4.1 Editing terms

In the study of narrative, editing refer to the way sound and images are assembled to tell a story. Editing is an artform and filmmakers carefully consider the sequence and pace of shots in their film, agonising over how it will contribute to the story and engage audiences.
“The essence of cinema is editing,” said director Francis Ford Coppola. “It’s the combination of what can be extraordinary images of people during emotional moments, or images in a general sense, put together in a kind of alchemy.”


Before you can start discussing editing, it’s important to understand basic terminology.

Cross cutting. Cutting back and forth between two events occurring simultaneously.

Cross dissolve. In editing, a fade from one image to another.

Cut. A basic edit when shot is replaced by another.

Cut in. In an edited sequence, ‘cut in’ refers to a shot that shows part of the action in detail.

Cut away. In an edited sequence, ‘cut away’ refers to a shot edited in that is unrelated to the action.

Fade in. The screen is black, a shot gradually appears. This often signifies the beginning of a sequence.

Fade out. An image gradually fades to black. This often signifies the end of a sequence.

Jump cut. A cut between two shots where the camera position moves only slightly but the subject moves considerably, making them appear to jump across the screen. This editing technique is often used to condense time.

Match cut. A cut or dissolve between two visually similar images. One of the most famous examples of this is in 2001: A Space Odyssey, when Stanley Kubrick cuts between a shot of a bone flung into the air by an ape and a shot of a satellite orbiting earth.

Montage. In Hollywood films, a montage is a short sequence that shows the condensed progression of time.

Parallel editing. Cutting between two scenes that are occurring simultaneously.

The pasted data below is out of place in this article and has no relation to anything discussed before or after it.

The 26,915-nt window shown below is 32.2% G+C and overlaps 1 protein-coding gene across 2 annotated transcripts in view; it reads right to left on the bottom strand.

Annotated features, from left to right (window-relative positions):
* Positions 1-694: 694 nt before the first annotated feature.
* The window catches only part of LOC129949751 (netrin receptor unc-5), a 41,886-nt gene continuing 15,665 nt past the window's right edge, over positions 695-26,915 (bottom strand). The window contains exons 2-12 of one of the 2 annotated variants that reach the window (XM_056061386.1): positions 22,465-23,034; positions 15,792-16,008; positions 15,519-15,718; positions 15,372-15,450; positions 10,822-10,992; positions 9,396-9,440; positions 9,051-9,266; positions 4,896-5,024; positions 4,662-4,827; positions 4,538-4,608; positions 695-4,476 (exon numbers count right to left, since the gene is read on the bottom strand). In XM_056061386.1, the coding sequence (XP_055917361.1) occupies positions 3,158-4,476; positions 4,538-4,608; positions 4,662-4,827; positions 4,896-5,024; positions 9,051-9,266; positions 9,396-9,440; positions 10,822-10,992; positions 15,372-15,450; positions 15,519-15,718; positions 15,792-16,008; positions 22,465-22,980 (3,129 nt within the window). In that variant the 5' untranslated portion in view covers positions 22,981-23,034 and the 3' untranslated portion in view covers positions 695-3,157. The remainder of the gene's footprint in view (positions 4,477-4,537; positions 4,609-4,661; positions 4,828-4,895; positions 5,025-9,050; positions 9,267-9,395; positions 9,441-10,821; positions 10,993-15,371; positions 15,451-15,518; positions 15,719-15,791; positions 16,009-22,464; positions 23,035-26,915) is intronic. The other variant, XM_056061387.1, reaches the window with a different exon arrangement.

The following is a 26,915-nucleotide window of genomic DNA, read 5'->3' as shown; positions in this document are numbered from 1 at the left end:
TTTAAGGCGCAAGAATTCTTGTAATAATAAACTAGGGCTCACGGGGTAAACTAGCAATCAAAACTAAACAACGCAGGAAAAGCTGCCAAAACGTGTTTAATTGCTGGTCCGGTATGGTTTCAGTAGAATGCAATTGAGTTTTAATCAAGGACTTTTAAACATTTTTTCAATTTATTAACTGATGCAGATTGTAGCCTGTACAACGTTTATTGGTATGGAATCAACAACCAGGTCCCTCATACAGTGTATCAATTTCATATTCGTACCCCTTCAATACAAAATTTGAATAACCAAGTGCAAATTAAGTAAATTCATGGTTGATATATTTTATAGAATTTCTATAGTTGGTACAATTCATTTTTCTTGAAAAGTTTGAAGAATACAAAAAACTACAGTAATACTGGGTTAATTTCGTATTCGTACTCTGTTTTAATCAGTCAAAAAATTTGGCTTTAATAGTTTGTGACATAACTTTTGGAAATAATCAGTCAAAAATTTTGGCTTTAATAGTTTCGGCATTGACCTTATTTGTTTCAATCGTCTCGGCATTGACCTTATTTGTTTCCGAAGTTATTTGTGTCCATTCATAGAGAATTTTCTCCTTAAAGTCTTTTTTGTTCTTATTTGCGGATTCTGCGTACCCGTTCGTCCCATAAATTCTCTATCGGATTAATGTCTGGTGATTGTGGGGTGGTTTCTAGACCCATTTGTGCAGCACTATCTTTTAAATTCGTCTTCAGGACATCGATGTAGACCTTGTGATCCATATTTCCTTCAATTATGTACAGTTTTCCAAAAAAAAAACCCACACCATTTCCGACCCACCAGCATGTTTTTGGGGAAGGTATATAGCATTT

Shot reverse shot. Cutting between two characters who are looking offscreen in different directions, creating the impression that they’re talking to each other.

Wipe. A transition that wipes from one image to another.

When studying a film, it’s a good idea to pay close attention to editing. When does the director choose to cut and why? Does the director use particular stylistic techniques like montage or jump cuts? What effect does the editing have on the audience and how does it contribute to the narrative?


Of course, visual editing is only one part of equation. Filmmakers also think carefully about the sound mix. Sound editing also makes an important contribution to narratives. Why are some sounds more prominent than others? How do ambient sounds contribute to the atmosphere of a film? How do sound effects contribute to storytelling?

When you’re watching a film for the first time, the full effect of sound editing is not usually apparent. Returning to the film and only listening to the audio is an effective way to draw your attention to the importance of sound editing.






If you’d like to find out more about the art of editing, it’s worth watching The Cutting Edge: The Magic of Movie Editing which looks at the history of editing and features interviews with famous directors like Steven Spielberg and Quentin Tarantino as well as big names in editing like Walter Murch and Pietro Scalia.

It’s also worth checking out the following films that have all won an Academy Award for Best Film Editing in recent years:

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